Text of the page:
Editor’s note: The following is an opinion piece. The writer is not employed by Military Times and the views expressed here do not necessarily represent those of Military Times or its editorial staff.

The June 27 article “Here are 3 reasons why you won’t see whiskey on commissary shelves — for now” shows that the rationale for discriminating against spirits enthusiasts in the military, though well-intentioned, is rooted in a bygone era.

The Defense Department is to be commended for updating its policies on product availability in on-base stores to make the shopping experience more convenient for time-constrained consumers. But their plan, which excludes distilled spirits products, does not accurately reflect alcohol consumers’ preferences or the beverage alcohol marketplace.

Following decades of declining spirits sales, since the late 1990s distilled spirits have captured the fascination of American adults, including members of our armed services. The soldiers and sailors of the 1980s simply wanted to crack open a beer. Millennials, who dominate today’s military, want more high-end, premium alcohol products and unique experiences.

They are choosing spirits and drinking less, but drinking better. Modern military men and women increasingly enjoy the ritual of preparing a cocktail or learning about the heritage of a finely aged Bourbon or Scotch.

Since 2000, distilled spirits’ U.S. market share has increased from 27.4 percent to 34.6 percent as adult consumers trade in their beer for spirits. This trend holds true in the military.

Selling alcohol through commissaries is not just about meeting the needs of military personnel. It is also about community standards. In accordance with Section 2484(a) of Title 10, U.S. Code, military commissary stores are intended to be similar to commercial grocery stores and may sell merchandise similar to that sold in commercial stores. The move to sell beer and wine was intended to "increase customer satisfaction and convenience, and align with common commercial grocery store practices,” according to a memo from Robert Wilkie, the undersecretary of defense for personnel and readiness .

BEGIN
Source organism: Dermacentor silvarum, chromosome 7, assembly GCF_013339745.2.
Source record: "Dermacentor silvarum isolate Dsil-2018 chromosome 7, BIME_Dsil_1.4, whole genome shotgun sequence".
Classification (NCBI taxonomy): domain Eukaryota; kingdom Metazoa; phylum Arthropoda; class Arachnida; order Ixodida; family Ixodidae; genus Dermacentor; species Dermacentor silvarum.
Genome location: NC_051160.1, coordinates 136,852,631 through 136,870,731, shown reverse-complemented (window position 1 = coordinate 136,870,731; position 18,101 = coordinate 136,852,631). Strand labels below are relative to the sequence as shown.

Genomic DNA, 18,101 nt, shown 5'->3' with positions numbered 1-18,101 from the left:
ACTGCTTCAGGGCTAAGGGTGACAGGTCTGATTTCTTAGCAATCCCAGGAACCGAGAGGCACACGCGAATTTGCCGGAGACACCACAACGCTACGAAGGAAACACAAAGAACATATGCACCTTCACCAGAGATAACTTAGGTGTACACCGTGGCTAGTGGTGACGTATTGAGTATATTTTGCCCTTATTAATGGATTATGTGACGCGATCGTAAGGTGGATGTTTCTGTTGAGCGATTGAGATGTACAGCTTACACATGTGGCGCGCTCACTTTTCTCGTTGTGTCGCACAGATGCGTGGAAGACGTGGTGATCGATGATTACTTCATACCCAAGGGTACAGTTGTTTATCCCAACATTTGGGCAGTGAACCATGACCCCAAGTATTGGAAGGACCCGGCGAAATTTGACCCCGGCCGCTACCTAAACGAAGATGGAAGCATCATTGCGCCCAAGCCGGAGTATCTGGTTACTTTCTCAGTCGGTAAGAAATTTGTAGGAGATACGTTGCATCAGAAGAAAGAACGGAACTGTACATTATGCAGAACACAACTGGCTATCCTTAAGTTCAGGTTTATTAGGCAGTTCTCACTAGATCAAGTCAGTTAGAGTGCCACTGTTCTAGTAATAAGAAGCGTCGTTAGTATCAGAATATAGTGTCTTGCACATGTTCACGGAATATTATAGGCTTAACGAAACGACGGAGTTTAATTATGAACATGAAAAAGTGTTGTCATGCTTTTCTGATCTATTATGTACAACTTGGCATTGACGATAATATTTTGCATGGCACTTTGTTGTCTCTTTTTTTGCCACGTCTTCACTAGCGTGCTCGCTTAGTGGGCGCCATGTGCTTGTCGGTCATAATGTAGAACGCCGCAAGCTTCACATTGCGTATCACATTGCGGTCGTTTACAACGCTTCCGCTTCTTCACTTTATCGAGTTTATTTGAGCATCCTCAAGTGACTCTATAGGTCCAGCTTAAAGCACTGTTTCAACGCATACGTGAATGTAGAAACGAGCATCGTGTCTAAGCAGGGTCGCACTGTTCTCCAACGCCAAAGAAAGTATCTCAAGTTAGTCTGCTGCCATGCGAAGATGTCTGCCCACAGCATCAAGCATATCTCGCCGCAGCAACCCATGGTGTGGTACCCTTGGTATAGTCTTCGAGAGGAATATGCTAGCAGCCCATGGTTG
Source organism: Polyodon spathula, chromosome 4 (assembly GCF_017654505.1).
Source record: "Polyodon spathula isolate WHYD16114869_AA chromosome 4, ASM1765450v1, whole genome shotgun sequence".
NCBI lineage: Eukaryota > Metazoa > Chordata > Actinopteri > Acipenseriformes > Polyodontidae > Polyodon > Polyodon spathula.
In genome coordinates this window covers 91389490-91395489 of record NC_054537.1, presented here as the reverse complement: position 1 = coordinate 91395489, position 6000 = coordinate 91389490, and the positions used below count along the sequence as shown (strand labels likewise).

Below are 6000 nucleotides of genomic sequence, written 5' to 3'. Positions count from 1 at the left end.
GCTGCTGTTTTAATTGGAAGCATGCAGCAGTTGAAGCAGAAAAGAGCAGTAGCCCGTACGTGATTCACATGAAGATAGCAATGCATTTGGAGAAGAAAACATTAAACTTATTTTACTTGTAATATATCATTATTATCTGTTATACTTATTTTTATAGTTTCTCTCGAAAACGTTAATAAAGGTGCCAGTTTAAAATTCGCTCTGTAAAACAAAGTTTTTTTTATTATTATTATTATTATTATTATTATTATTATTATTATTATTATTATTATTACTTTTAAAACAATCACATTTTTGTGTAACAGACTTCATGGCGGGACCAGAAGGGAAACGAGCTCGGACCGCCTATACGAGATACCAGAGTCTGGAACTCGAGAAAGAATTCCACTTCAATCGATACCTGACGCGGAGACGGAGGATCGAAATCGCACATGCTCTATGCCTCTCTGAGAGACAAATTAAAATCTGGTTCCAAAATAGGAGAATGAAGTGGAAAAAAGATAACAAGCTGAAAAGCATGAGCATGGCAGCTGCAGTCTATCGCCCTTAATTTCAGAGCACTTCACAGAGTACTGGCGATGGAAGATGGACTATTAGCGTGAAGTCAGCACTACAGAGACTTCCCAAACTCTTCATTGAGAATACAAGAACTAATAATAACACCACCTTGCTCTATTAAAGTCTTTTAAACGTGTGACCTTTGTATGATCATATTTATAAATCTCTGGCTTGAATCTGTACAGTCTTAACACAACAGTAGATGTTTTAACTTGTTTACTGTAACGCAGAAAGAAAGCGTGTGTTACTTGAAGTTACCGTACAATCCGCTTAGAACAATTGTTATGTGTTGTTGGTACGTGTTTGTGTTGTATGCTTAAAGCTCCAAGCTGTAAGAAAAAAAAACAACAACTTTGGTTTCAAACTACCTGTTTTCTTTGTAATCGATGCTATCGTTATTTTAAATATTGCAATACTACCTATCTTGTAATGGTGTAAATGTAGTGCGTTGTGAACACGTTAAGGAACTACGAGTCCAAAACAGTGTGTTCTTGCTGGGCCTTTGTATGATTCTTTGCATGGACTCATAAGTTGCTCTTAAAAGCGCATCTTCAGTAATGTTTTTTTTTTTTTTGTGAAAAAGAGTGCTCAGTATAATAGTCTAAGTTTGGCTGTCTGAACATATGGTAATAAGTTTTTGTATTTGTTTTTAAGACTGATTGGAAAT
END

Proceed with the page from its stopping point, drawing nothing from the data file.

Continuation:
In a clear majority of 28 states, distilled spirits are sold by grocery stores in some way. In fact, in states like Washington and Texas, it is the grocery stores themselves that are either leading or have led efforts to allow the sale of spirits on their shelves. Additionally, five of the states selected for beer and wine commissary pilot projects (California, Nevada, New Mexico, Missouri and New Jersey) allow spirits in grocery stores in some way.

There have also been some misguided statements that including spirits in commissaries might somehow be inconsistent with the military’s desire to “deglamorize” alcohol. But then how does one justify including beer and wine in commissaries at all?

Alcohol is alcohol. According to the U.S. Dietary Guidelines, a cocktail with 1.5 fluid ounces of 80-proof distilled spirits (40 percent alcohol) such as rum, vodka, gin or whiskey; 12 fluid ounces of regular beer (5 percent alcohol); or 5 fluid ounces of wine (12 percent alcohol) each contain the same amount of alcohol.

This fact, known as standard drink equivalence, is included in the alcohol education materials taught by the Army Public Health Center, the Navy and Marine Corps Public Health Center, and the Air Force Medical Service.

The respective services promote standard drinks education for good reason: The perception that spirits are “hard alcohol” and beer and wine are somehow “soft alcohol” or non-intoxicating is dangerous.

Unfortunately, such misguided perceptions have serious real-world consequences. Research shows that when people believe a product has lower alcohol content, they tend to drink more. Policies that treat distilled spirits differently than beer and wine further perpetuates this unsafe notion.

By excluding spirits from commissaries, the Defense Commissary Administration unwittingly plays into these myths about alcohol and sends a message that is inconsistent with what military health professionals teach the men and women who serve in our armed forces.

Enhancing the commissary store experience is a recognition by DoD that the men and women serving our country deserve the same privileges and convenience afforded to the citizens they defend. Allowing spirits to be sold in military commissaries would provide a new level of responsible service to commissary patrons that would be in keeping with community standards.

As DeCA works to become a modern grocery store chain and sustain the commissary benefit for military patrons, it should update its alcohol policies in a manner consistent with what is going on outside the gate and in line with the alcohol education promoted by military health professionals in all branches of the military.

David M. Ozgo is the chief economist for the Distilled Spirits Council and acts as the council’s staff liaison to its Military Sales Committee. As a teenager, one of his first jobs was bagging groceries at a commissary.